Given that this 95% would run into six figures (or maybe even seven), you are going to see a wide range of degrees of acceptance of the change to red within it. At one end of that scale you would have those who have embraced the re-brand to the extent that they wear red shirts to matches and defend the changes on supporters’ forums and media sites – there is no way they would ever contemplate boycotting the club in the way that some members of Mr Tan’s “ungrateful” and disruptive” 5% have done.
However, it is interesting to see the number of times people whose views are probably described as “pro red” by some preface their remarks with “of course, I’d prefer us to play in blue”. There we have it, the truth that I say is at the real heart of the whole-brand debate in just nine words – how many of Vincent Tan’s 95% actually are happier seeing us play in red than blue? There’s no way of getting an exact figure of course, but my fairly educated guess based on fifty years of supporting Cardiff City is that the breakdown in favour of blue would be higher than 95%/5%, in fact I’d go for something like 99.9%/0.1%!
Vincent Tan said “But like anything in life and in democracy you won’t have 100 per cent support.” this week and, of course, he’s right. I’m sure there are some out there who prefer to see Cardiff City playing in red rather than blue (I can definitely think of someone who does!), but when one such person has the means to inflict his will on every one else for whom the club means something so that it is the view of the tiny minority which prevails, does that mark him out as a true democrat – I’d say the complete opposite applies actually.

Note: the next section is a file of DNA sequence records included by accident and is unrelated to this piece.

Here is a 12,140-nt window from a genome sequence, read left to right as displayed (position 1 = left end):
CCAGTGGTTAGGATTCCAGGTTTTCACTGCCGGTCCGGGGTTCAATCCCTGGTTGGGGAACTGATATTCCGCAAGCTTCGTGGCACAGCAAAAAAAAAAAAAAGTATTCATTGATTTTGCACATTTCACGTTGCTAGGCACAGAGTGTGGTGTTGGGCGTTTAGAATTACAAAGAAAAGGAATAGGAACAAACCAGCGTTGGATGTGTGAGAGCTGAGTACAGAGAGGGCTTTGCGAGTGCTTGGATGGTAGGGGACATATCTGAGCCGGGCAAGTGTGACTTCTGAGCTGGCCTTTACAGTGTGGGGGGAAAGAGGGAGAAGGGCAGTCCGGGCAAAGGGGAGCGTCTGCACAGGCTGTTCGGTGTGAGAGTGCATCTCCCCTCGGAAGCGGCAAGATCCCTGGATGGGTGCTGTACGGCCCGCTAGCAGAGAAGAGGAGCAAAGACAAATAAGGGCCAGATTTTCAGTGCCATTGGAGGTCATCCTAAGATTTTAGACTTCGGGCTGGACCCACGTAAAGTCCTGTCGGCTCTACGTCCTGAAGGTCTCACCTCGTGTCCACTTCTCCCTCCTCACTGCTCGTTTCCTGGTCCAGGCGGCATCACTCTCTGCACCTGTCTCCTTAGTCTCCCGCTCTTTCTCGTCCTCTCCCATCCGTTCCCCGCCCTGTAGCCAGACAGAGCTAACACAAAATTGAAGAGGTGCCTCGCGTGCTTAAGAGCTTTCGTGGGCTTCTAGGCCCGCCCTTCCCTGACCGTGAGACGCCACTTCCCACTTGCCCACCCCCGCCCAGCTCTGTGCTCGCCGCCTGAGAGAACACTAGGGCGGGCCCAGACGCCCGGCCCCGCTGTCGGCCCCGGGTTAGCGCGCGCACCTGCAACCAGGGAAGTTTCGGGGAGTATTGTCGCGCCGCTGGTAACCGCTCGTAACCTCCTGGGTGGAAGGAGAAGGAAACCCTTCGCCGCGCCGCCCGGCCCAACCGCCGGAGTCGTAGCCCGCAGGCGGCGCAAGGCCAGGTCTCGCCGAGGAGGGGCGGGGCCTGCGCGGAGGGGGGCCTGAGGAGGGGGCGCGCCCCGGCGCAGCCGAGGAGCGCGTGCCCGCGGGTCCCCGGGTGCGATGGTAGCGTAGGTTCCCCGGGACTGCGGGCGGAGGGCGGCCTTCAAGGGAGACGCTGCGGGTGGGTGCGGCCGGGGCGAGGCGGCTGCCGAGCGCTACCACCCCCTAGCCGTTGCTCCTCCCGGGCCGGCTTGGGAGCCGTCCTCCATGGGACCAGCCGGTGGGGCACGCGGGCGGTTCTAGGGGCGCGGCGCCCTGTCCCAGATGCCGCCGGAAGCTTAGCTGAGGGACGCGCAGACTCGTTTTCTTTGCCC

There was also an embarrassing consequence springing from Mr Tan’s remarks yesterday when the club were forced into publishing this retraction concerning comments regarding our “bid” for Victor Wanyama after Celtic had made their annoyance clear at Mr Tan’s claim that we pulled out of the transfer after the Scottish club raised the fee they wanted for the player.
With the headlines as far as new players are concerned being made by who we weren’t signing than who we were, it would have been good to have had some news that the arrival of reinforcements for the squad was imminent, but, up until yesterday at least, there was absolutely nothing for supporters to get their teeth into. That situation changed somewhat over the last twenty four hours with this story originating in Portugal – now it needs to be said that there was a denial that we were after Oliveira in the local press this week and we all know how accurate the British media has been when it comes to identifying new Cardiff City signings this summer, but, perhaps. this has more credence than most of what we have read about our transfer targets over the past three months. Finally, and on a similar note, it was reported in the French media that Auxerre’s Raphaël Calvet (a French Under 18 international centre back) is to have a trial with us during the coming week.